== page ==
As Rod “friend of this blog” Dreher said, in complete frustration:

Absent a total and draconian ban on weapons, how do you write a gun control law that can prevent a middle-aged suburban Connecticut woman who enjoys target shooting from buying guns?

The question of why this woman felt that she needed an assault weapon will be discussed, for sure. The mind boggles.

But back to the purpose of this blog, which is the discussion of religion-news coverage in the mainstream press.

In most cases, debates about massacres of this kind often devolve into discussions between gun-control liberals, gun-freedom libertarians and various kinds of cultural conservatives who see evidence of various forms of social decay — from violence in our movies, to splintered homes, to increasingly value-neutral schools, to first-person-shooter video games that resemble the programs our military leaders use to make soldiers more willing to pull triggers in combat. Then there are people like me whose beliefs fall in more than one of these camps.

However, The Washington Post has run a short story based on Pew Research Center data that claims to offer evidence of a shocking, and apparently growing, two-way split in the American population:

In the wake of the shootings in Newtown, Connecticut, one of the central questions being asked is what this horrible incident tells us about who we are as a country.

Not much, if you look at the polling conducted on this matter since the Virginia Tech shootings in 2007. Since that time, the tendency for people to call these sorts of mass murderers isolated incidents without any broader meaning has soared just as those saying the events are indicative of broader societal problems has ebbed.

Here’s a chart from Pew Research Center detailing polling in the aftermath of the three previous high profile incidents of violence committed with a gun.

Following the Aurora movie theater murders, two-thirds of people said it was an isolated act committed by a troubled individual. That’s a significant increase from the 47 percent who said the same following the Virginia Tech incident.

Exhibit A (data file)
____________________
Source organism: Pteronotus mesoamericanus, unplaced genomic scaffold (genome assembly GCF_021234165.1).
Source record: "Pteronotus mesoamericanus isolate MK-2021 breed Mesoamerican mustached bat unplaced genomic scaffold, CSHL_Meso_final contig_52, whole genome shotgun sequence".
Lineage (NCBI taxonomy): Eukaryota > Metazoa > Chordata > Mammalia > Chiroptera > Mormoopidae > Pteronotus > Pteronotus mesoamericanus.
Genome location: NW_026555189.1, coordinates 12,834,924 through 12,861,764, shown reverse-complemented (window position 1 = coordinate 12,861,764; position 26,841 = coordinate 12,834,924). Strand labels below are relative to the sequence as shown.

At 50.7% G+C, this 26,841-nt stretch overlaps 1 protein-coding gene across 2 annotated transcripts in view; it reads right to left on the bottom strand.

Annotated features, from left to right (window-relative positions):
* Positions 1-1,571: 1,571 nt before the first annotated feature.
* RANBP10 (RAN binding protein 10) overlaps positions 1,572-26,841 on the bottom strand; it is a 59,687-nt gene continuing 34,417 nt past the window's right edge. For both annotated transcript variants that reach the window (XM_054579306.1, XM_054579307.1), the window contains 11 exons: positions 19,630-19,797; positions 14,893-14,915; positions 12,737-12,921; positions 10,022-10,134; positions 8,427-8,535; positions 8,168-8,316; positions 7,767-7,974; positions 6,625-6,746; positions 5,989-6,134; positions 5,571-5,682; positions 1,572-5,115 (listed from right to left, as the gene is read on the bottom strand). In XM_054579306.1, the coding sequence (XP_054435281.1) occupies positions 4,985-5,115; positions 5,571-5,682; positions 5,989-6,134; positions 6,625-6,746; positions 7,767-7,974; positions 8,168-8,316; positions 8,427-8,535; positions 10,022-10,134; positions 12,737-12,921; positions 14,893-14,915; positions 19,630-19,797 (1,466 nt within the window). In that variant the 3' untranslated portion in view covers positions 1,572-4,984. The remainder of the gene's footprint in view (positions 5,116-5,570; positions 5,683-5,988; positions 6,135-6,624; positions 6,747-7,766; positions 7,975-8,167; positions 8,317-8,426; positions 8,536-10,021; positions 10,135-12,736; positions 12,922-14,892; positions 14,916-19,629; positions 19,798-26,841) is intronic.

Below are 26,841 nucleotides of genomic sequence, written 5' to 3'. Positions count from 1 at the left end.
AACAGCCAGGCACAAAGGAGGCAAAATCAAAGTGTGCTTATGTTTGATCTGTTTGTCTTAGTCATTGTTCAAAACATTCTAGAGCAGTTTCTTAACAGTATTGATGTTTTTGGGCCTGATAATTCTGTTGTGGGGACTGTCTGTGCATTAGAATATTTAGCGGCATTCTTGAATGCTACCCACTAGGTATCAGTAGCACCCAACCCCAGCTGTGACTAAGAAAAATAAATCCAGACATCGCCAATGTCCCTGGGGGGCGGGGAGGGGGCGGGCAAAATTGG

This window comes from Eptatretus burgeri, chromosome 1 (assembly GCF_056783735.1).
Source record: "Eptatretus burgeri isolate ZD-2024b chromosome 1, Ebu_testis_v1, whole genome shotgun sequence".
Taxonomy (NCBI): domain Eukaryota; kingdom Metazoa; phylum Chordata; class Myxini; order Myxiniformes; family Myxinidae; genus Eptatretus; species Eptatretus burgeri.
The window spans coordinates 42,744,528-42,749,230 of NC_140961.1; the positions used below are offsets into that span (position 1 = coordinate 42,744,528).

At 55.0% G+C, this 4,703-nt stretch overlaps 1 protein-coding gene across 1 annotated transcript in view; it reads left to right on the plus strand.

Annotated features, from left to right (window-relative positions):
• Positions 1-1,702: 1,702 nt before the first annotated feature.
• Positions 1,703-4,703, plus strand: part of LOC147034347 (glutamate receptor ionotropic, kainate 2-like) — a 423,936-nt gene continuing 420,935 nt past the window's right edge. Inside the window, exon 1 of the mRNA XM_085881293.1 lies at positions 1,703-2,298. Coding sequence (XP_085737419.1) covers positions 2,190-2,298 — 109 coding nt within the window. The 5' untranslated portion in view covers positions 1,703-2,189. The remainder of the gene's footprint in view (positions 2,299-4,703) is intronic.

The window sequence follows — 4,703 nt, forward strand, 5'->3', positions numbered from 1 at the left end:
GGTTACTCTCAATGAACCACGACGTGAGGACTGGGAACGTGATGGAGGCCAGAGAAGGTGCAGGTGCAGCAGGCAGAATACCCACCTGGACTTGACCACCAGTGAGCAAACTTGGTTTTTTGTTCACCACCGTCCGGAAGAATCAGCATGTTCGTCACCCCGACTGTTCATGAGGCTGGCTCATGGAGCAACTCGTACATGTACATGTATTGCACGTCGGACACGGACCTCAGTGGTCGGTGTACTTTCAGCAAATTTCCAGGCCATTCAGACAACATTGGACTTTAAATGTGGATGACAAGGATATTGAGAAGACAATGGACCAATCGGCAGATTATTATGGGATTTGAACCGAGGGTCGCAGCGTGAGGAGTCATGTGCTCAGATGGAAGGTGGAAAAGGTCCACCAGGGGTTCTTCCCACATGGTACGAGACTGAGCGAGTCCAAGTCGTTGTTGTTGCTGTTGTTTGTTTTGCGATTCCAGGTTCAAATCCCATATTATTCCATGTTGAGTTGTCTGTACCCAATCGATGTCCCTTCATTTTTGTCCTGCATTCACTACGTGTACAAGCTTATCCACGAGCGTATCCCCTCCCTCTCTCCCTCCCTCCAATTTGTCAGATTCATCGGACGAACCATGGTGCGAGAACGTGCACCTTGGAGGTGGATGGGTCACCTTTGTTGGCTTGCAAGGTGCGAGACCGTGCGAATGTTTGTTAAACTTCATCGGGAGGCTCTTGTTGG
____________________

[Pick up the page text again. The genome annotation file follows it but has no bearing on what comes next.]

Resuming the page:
“Isolated incidents” is supposed to be the conservative, pro-guns option. The assumption, then, is that the “broader societal problems” option is the politically and culturally liberal option in this survey.

That’s interesting, in light of the fact that so many cultural and religious conservatives have, for years, seen these tragic evidence of broader, frightening cultural trends in American life. The Post story, and perhaps the Pew data, does not seem to take this into account. Instead, we read:

Among those who said that Aurora represented a broader societal problem, roughly six in ten believed the priority should be controlling gun ownership rather than protecting gun rights. Among those who viewed it as an isolated incident, just more than 40 percent prioritized controlling the ownership of firearms.

The simple truth, at least according to this poll data, is that the increasing tendency in the wake of shootings like the one in Connecticut is to chalk it up to a troubled person and move on.

In short, I think this story organizes America’s frustration and pain on these issues into TWO CAMPS, when there are at least three.

Where are the religion ghosts in that equation? That would be among the cultural conservatives who see the horrors of Newtown and similar visions of hell as evidence of, well,”broader societal problems” that are moral and spiritual, as well as cultural and political.

Ghosts? I would say.